The Center for Women's Health and Human Rights (CWHHR) at Suffolk University is the first academic institute in the United States to focus on women's health and human rights in the social sciences, arts and humanities, and public policy. Founded in 2003, the CWHHR is committed to furthering the dignity and wellbeing of women and girls everywhere by exploring and extending the linkages between women's health and human rights.
Dedicated to research, teaching, networking, and advocacy, we collaborate with other academic and community organizations working on these goals, bring together the community of scholars and activists already working in these areas, and provide expertise to a range of institutions developing the link between health and human rights.
Protecting Our Kids? How Sex Offender Laws Are Failing Us
April 11, 6:00-7:30 PM. The Poetry Center in the Sawyer Library, 73 Tremont Street, Boston.
Join us for a reading, presentations, and discussion of this controversial and important topic.
Professor and author Emily Horowitz, PhD, will read from her book, Protecting our Kids? How Sex Offender Laws are Failing Us. This thought-provoking work raises important questions about sex offender laws, drawing from personal stories, research, and data to prove the policies promote fear, destroy lives, and fail to protect children.
Rachel Corey, Executive Director of the Criminal Justice Policy Coalition, will join us to discuss the situation in Massachusetts.
Co-Sponsored by the Criminal Justice Policy Coalition.
Reading from a Memoir-in-Progress
Amy Agigian will be talking about and reading her memoir-in-progress, The First House: A Memoir of Mom, Berkeley, and Beyond
Thursday, April 21, from 1:00-2:15 PM, in the Poetry Center in Suffolk's Sawyer Library. This is part of the Library's Speaker Series. Open to the public. Light refreshments.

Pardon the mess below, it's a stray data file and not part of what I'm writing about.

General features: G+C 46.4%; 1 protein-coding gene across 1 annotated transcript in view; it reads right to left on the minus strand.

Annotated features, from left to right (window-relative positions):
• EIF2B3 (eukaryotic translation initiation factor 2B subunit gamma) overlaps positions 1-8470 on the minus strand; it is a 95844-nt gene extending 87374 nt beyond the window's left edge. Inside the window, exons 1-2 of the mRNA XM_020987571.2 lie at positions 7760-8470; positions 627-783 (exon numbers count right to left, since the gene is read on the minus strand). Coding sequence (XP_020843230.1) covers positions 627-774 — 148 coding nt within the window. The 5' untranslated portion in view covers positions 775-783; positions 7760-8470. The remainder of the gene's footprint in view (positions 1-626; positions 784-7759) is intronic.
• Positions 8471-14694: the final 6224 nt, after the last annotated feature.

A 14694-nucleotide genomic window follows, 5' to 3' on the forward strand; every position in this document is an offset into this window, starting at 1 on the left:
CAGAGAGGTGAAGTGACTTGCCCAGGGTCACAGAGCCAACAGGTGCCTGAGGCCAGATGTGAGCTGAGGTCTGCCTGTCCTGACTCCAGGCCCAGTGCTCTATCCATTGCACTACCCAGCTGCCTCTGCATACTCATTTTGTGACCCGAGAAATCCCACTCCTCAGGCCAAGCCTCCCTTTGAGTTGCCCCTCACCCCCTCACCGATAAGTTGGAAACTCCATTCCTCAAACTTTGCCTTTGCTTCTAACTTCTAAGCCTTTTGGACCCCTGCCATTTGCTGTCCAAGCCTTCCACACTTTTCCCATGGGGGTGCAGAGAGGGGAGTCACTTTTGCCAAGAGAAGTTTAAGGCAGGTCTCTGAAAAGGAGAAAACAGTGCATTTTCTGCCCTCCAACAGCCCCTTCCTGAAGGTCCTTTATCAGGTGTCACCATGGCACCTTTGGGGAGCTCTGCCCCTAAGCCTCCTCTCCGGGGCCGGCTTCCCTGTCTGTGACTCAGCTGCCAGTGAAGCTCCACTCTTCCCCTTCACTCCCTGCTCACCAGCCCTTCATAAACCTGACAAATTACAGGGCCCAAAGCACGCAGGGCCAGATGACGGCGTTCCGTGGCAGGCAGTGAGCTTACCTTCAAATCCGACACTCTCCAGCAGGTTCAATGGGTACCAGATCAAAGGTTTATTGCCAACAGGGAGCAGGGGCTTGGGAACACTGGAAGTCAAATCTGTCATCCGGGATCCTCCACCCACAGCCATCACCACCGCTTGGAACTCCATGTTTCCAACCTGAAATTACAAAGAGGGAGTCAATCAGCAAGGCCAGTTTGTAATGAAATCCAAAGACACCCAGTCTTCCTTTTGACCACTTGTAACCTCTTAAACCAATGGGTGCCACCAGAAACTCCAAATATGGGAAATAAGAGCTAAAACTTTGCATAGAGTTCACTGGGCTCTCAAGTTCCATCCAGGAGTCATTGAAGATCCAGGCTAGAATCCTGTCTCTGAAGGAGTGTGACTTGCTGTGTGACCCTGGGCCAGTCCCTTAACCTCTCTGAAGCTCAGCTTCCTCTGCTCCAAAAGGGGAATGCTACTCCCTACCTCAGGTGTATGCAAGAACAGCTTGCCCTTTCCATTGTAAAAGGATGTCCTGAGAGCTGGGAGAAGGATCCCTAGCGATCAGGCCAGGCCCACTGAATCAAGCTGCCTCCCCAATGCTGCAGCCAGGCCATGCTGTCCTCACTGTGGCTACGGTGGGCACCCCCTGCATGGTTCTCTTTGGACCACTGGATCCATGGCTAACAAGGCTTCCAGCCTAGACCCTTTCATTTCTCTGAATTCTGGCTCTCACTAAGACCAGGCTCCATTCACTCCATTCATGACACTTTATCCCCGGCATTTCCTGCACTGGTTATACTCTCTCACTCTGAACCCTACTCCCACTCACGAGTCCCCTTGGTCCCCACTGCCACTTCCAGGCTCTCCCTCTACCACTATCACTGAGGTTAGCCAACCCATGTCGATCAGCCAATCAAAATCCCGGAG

Women's Writing Circles, April 12 and May 3
Jennifer Minotti, our Visiting Artist, will facilitate 4 more free Women's Writing Circles this year. Gathering in circle, we will write from creative prompts as an entry point to explore emotions, themes, personal histories, shared truths, joy, grief, shame, and those things that matter most to us in our hearts. We will then share and listen, inviting each participant to be courageous, vulnerable and compassionate truth-tellers and witnesses to others' personal stories. This type of no-pressure, expressive writing process holds many benefits for the individual and the group. Women of all ages, races, genders, sexual orientations, and other differences are welcome.
No writing experience necessary. Registration, however is required. Limited to 8 women per circle.
what it means to be a woman today
Read Jennifer Minotti's new essay here.
Two new Affiliates at the Center for Women's Health and Human Rights
Co-director Susan Sered launched a blog where she examines women's health, human rights, and mass incarceration.
November 5, 2015: The Center co-sponsored "The Real Women of Orange is The New Black", a conversation with women who served time with Piper Kerman, author of the book on which the hit Netflix series is based.